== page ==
- It is an animal that can be very affectionate, captivating, and grateful to its owner. However, it is a particular companion whose physiological, environmental, and dietary needs must be well mastered to provide him with reasonable comfort in life.
- It is very routine that African Grey Parrot needs a stable environment, whether it is its cage or its home. He needs regular interactions throughout the day to develop a calm and trusting relationship.
A large, solid cage with toys for your African grey
The best cage for your African grey parrot must be ready before your parrot arrives. Place it in a pleasant and lively space, such as a living room,
because this bird is very sociable and likes to participate in family life. However, avoid a location that is drafty and close to a window so as not to have direct light. Also, avoid the kitchen because of the smoke
His cage should be large, given his size, so that he can easily spread his wings and fly a little because he is quite dynamic and likes to move. Choose it strong and robust, with a complex opening system, because it quickly learns to open it to get out thanks to its powerful spout.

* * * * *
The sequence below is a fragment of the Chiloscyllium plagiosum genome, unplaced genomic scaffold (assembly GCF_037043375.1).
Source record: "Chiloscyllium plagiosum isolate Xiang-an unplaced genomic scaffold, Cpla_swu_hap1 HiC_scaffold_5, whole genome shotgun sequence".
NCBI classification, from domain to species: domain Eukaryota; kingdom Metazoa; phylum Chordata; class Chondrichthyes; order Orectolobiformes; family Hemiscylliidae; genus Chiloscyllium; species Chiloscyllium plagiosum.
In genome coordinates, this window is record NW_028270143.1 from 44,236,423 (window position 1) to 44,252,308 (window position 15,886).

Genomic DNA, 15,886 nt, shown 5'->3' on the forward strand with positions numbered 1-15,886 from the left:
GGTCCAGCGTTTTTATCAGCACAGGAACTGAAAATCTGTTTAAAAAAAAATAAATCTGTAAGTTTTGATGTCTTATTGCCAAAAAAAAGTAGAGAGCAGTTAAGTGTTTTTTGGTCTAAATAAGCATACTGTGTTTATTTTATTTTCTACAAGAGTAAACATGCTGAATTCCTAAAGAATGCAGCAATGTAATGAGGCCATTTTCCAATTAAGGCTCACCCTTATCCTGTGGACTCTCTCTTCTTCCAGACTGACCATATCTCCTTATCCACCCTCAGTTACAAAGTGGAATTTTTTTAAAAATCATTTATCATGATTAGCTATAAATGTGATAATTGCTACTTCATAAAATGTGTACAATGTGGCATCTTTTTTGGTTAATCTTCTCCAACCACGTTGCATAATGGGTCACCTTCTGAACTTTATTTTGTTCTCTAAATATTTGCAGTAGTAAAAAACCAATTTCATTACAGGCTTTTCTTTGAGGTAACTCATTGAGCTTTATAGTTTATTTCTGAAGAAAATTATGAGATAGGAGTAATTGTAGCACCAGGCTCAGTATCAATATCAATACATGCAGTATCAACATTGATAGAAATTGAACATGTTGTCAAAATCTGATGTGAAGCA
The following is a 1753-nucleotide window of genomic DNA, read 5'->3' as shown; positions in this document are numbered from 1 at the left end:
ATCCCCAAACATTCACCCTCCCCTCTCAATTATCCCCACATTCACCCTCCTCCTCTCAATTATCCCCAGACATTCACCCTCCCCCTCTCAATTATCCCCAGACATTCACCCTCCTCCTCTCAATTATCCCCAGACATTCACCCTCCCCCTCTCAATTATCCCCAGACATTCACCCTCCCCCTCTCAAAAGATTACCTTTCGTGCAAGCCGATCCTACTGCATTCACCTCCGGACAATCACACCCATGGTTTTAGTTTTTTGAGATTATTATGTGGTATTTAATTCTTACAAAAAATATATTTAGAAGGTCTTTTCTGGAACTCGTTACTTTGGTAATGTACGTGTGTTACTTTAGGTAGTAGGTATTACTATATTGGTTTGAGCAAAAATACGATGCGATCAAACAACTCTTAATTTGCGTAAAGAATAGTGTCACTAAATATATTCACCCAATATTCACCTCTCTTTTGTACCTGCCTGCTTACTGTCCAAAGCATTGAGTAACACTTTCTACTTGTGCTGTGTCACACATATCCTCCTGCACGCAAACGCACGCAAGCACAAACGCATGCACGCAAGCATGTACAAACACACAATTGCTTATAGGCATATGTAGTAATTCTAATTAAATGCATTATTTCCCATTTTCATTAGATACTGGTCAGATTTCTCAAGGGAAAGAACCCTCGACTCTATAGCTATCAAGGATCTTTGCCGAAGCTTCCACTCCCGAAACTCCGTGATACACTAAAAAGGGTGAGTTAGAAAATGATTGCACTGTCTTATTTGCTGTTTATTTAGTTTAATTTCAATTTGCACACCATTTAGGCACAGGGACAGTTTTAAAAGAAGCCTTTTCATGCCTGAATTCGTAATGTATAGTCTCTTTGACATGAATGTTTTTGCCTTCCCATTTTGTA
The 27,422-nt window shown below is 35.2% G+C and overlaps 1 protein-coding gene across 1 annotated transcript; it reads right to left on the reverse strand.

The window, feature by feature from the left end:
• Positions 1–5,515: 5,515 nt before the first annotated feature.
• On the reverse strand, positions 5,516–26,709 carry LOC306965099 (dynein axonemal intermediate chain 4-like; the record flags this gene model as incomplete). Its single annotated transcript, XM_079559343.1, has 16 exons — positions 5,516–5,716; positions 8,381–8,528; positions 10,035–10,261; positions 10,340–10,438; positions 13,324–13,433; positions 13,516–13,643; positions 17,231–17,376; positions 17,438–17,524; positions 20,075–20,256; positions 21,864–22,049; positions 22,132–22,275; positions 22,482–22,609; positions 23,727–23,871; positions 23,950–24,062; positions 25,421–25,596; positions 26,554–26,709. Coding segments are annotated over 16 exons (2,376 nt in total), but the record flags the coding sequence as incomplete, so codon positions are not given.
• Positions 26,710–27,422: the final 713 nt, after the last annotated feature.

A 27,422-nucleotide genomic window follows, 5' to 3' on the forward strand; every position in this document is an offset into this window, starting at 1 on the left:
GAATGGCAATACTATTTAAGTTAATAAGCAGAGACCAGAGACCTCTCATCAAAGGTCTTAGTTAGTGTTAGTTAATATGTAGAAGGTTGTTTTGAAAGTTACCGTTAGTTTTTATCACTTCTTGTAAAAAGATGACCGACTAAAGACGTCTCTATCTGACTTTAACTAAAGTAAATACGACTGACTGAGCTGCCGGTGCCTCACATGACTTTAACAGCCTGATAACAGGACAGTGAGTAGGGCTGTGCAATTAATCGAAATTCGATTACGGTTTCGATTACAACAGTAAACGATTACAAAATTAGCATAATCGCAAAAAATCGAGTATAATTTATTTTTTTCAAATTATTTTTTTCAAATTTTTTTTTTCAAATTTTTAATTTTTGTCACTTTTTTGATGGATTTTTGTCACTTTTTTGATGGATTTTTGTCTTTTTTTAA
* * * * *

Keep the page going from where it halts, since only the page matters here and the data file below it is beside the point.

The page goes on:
Install small wooden toys for him to have fun with and a small mirror because he will like to look in it. Repeat them from time to time to avoid the routine. Arrange perches of different sizes and diameters so that he feels comfortable according to his preferences. Choose them in natural wood so that he can rub his beak on them.
Its feeders must be solid, in terracotta or stainless steel, and placed at the bottom of the cage or hung on the bars, provided they are not installed under the perches to avoid droppings! Avoid all plastic accessories, too fragile compared to their strength.
Your bird will enjoy bathing once a week. You can place it in a sink or bathtub and let it soak freely but under your supervision!
African grey parrot care
Reproduction of The African Grey Parrot
The Grey parrot is faithful. When it forms a couple in the wild, it builds a trunk in height to live there with its companion or its companion and give life to their young.
A female lays 3 to 4 eggs per clutch which will hatch after 28 days of incubation. The young are born without feathers and with their eyes closed; they will be fed by their parents for about 3 months, until adolescence.
The African Parrot and the language
If you want your parrot to speak, you yourself will need to speak to it regularly and be sure to use the same words. This will allow the animal to familiarize itself with your vocabulary and to repeat your words without difficulty.